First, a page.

WASHINGTON — At a Justice Department press conference on Thursday, FBI Director Christopher Wray sought to clarify how his agents were being used in nationwide protests and make it clear that the FBI is intent on protecting civil liberties, a message he has been seeking to push all week, according to three sources familiar with the planning of the press conference.
"The protectors can quickly become the oppressors, particularly for people of color," Wray said. "Civil rights and civil liberties are at the heart of who we are as Americans."
Wray's stance was distinct from that of Barr, who focused on violence caused by protestors to justify the deployment of federal agents and his authorization of the use of non-lethal force against crowds in front of the White House on Monday.
"They feel a strong need to delineate what they are and are not doing," said a source familiar with internal deliberations at the FBI. "You won't see FBI agents with a baton and shield."
The FBI's recent arrest of three men connected to the far-right "Boogaloo" movement for their attempt to provoke violence at protests also underlines the Bureau's distance from Barr who has, like Trump, said leftist extremist groups are to blame for the violence.
"This is representative of the FBI trying to avoid Barr's narrative by doing its job," the source said.
A senior DOJ official told reporters on Wednesday, “When it comes to dealing with riots, it’s really a state and local issue. That’s not typically the role of federal law enforcement.”
Attorney General Barr's surge of federal law enforcement to respond to protesters and unrest in cities around the country, particularly in D.C., has put some agencies in the uncomfortable position of defending their role in responding to protests, a situation few of their agents have been trained to meet.
Agents for the Drug Enforcement Administration, for example, were recently given new authority by Barr to "conduct covert surveillance" and make arrests, according to a memo first reported by BuzzFeed.
Agents from the Department of Homeland Security have also been called to respond to protests. Over 300 Customs and Border Protection officers and agents in the D.C. region were deployed beginning Monday night, a call that came with little warning or planning, according to a DHS official.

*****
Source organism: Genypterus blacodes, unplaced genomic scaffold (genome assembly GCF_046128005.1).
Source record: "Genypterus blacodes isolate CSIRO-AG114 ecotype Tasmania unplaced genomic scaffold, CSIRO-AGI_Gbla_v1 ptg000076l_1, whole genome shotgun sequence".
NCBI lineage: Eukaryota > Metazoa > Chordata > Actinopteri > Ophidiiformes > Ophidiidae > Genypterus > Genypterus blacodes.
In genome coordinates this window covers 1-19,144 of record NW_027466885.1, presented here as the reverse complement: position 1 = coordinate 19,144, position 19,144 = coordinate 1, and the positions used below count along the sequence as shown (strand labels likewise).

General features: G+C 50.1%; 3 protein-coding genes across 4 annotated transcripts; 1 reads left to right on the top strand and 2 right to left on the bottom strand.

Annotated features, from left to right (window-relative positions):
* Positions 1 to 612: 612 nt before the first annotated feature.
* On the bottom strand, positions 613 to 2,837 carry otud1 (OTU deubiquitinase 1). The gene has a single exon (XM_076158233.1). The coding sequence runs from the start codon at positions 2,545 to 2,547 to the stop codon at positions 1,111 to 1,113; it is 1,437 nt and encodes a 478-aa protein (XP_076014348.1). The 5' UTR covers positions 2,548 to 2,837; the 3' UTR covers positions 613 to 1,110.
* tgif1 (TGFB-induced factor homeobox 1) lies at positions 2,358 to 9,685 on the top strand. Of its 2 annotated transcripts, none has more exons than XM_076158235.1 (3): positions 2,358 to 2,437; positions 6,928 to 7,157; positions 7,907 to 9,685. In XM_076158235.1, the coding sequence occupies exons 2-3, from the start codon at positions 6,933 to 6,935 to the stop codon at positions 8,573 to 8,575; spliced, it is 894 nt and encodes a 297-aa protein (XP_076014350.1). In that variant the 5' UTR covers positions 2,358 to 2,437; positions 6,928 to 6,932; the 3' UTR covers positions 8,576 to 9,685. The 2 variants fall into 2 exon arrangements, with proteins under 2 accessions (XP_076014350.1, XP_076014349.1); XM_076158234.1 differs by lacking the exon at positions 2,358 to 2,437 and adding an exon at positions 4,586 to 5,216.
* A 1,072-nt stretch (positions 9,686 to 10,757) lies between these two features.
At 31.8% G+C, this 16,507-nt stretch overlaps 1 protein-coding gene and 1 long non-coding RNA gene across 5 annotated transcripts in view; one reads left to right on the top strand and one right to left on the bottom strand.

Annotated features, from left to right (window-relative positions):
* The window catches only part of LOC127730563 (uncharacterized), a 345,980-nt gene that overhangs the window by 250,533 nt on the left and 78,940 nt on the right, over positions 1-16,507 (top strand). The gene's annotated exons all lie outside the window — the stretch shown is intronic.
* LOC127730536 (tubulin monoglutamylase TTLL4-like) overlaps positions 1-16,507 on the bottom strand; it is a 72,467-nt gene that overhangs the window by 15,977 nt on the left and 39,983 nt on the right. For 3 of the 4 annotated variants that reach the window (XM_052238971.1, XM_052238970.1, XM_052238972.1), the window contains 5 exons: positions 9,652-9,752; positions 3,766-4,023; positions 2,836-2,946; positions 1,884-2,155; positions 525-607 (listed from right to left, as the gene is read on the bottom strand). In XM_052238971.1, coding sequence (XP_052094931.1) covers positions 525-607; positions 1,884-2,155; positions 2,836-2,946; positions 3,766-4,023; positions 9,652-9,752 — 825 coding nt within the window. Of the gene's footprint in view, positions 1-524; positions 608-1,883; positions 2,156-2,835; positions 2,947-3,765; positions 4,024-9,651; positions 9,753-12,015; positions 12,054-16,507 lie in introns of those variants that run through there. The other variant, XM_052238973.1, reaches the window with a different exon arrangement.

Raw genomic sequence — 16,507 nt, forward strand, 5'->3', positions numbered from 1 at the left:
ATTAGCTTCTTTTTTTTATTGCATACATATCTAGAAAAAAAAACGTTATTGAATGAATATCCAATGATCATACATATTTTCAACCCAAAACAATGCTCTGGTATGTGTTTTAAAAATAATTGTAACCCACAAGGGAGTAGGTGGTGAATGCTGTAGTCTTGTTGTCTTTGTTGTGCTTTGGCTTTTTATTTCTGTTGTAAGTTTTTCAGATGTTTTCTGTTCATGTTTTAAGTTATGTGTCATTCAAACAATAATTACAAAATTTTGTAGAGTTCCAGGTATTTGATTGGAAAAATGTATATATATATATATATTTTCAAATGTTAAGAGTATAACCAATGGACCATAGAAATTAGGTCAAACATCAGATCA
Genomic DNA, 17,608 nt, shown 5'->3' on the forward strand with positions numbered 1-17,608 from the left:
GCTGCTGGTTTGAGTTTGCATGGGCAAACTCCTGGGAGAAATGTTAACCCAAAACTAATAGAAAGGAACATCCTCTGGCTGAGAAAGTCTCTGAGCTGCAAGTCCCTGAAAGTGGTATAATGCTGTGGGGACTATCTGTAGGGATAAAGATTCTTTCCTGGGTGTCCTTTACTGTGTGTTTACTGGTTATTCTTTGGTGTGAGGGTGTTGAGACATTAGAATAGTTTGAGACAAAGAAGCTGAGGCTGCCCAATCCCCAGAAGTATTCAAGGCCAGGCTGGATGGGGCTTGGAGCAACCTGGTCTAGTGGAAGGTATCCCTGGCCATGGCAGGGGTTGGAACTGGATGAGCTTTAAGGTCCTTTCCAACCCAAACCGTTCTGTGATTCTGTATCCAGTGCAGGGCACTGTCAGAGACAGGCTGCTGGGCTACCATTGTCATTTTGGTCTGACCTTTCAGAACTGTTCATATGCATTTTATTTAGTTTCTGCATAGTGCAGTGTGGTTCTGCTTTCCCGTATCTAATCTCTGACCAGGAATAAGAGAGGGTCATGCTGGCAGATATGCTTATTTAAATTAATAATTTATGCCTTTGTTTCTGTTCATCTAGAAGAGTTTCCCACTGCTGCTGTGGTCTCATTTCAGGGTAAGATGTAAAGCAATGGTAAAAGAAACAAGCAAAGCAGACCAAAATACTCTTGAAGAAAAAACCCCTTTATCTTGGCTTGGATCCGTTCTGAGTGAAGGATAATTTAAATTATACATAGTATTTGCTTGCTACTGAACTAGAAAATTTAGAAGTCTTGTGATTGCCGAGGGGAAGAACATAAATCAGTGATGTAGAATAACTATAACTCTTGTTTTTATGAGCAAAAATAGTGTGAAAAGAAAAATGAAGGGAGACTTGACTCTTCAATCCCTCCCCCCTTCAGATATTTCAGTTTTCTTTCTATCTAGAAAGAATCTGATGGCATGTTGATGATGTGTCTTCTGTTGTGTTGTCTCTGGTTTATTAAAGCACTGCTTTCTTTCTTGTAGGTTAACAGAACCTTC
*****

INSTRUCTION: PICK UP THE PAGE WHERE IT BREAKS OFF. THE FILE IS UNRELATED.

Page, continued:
Most of the agents working in D.C. have desk jobs, unlike their colleagues working at the border and ports of entry, and may not be prepared to respond to protests or riots.
"They aren't in the field for a reason," the official said, speaking on the condition of anonymity.
A spokeswoman for CBP said, "All CBP officers and agents have received training at the Federal Law Enforcement Training Center (FLETC) and are trained to assist other law enforcement entities in this situation."
Officers trained to break up prison riots with the Bureau of Prisons were criticized on Wednesday for not wearing identifying uniforms when standing up to protesters on 16th Street, near the White House.
A statement from the agency said its teams "do carry badges and are not wearing BOP specific clothing as they are serving a broader mission." A spokesman for BOP said its authority to respond to protests was given to it by the U.S. Marshals Service because BOP will be responding to situations it would not normally encounter in a prison, such as making arrests.
Spokespeople for the U.S. Marshals, DEA, CBP, ICE, ATF, BOP and FBI all declined to say how many agents they had deployed in response to protests.
A senior DOJ official told reporters late Wednesday that the response to protests across the country was 85 percent state and local police and 15 percent federal law enforcement.
Chuck Wexler, executive director of the Police Executive Research Forum, said the combination of so many agencies working on top of each other in areas in which they do not normally operate could be dangerous.
"If you put a bunch of people together that haven't trained together, haven't worked together, then you're going to have a dangerous outcome. You're going to have an unpredictable outcome," Wexler said.
He added that in responding to past protests such as the Occupy movement, local and state police have learned to start with soft tactics, such as working with informal leaders, before escalating to confrontation.